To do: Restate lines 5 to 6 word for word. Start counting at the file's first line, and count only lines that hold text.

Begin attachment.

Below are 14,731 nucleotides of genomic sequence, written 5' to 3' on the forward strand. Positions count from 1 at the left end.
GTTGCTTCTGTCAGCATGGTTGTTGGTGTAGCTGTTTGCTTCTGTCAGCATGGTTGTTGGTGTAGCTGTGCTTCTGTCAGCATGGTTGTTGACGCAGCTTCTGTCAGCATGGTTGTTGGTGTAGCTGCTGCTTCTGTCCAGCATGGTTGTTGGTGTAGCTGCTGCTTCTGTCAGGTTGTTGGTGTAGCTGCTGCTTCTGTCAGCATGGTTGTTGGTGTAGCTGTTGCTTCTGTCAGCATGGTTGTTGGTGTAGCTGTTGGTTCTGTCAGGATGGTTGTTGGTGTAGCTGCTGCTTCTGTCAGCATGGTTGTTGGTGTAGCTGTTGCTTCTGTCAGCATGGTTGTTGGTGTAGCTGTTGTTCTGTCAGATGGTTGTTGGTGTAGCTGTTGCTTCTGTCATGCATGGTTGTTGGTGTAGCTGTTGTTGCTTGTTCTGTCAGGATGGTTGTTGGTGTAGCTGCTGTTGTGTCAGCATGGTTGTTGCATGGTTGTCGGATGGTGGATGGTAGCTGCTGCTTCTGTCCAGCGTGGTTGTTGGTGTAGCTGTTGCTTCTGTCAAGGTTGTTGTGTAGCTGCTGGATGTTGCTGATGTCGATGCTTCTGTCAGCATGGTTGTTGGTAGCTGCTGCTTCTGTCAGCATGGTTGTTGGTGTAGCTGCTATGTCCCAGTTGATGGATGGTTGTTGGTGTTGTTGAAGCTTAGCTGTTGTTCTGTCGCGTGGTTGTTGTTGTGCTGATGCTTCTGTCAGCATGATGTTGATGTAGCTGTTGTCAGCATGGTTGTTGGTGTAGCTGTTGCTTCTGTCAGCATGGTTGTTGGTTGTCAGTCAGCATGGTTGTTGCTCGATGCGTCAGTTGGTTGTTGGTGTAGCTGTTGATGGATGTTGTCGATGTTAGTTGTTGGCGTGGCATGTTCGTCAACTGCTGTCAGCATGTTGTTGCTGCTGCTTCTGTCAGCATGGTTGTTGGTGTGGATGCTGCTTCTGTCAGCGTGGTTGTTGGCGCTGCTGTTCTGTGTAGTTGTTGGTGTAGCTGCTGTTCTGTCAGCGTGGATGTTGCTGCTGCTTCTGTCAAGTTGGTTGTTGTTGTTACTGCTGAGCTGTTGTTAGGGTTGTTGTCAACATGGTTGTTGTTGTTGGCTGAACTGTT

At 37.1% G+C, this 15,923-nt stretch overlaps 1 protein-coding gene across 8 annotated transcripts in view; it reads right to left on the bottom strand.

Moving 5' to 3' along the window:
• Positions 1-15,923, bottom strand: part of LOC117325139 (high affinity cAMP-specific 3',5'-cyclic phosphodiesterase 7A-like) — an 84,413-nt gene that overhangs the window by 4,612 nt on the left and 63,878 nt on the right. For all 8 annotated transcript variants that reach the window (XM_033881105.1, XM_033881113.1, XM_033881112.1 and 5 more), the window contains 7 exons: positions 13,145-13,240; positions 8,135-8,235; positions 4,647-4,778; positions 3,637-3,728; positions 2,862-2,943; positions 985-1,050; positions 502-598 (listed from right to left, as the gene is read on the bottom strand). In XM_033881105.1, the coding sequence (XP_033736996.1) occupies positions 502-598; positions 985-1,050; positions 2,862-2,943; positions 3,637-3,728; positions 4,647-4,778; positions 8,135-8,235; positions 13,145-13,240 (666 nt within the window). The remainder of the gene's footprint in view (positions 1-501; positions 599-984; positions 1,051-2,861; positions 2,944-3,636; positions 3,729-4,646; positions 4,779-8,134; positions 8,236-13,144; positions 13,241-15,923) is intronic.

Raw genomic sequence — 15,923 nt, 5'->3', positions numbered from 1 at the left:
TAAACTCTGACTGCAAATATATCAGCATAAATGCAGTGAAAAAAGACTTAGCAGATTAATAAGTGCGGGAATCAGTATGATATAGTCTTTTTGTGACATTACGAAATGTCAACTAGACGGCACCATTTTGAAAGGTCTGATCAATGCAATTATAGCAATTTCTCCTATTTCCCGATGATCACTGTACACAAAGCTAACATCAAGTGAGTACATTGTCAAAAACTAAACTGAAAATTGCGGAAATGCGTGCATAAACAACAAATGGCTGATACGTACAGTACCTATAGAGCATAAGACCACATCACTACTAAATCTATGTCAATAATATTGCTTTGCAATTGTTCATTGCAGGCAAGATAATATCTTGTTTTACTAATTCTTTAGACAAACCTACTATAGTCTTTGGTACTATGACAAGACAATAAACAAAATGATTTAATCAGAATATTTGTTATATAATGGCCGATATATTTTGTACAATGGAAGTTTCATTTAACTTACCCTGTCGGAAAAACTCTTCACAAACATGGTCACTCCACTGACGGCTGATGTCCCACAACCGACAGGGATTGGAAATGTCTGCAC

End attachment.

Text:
• Positions 1-15,923, bottom strand: part of LOC117325139 (high affinity cAMP-specific 3',5'-cyclic phosphodiesterase 7A-like) — an 84,413-nt gene that overhangs the window by 4,612 nt on the left and 63,878 nt on the right. For all 8 annotated transcript variants that reach the window (XM_033881105.1, XM_033881113.1, XM_033881112.1 and 5 more), the window contains 7 exons: positions 13,145-13,240; positions 8,135-8,235; positions 4,647-4,778; positions 3,637-3,728; positions 2,862-2,943; positions 985-1,050; positions 502-598 (listed from right to left, as the gene is read on the bottom strand). In XM_033881105.1, the coding sequence (XP_033736996.1) occupies positions 502-598; positions 985-1,050; positions 2,862-2,943; positions 3,637-3,728; positions 4,647-4,778; positions 8,135-8,235; positions 13,145-13,240 (666 nt within the window). The remainder of the gene's footprint in view (positions 1-501; positions 599-984; positions 1,051-2,861; positions 2,944-3,636; positions 3,729-4,646; positions 4,779-8,134; positions 8,236-13,144; positions 13,241-15,923) is intronic.

Raw genomic sequence — 15,923 nt, 5'->3', positions numbered from 1 at the left: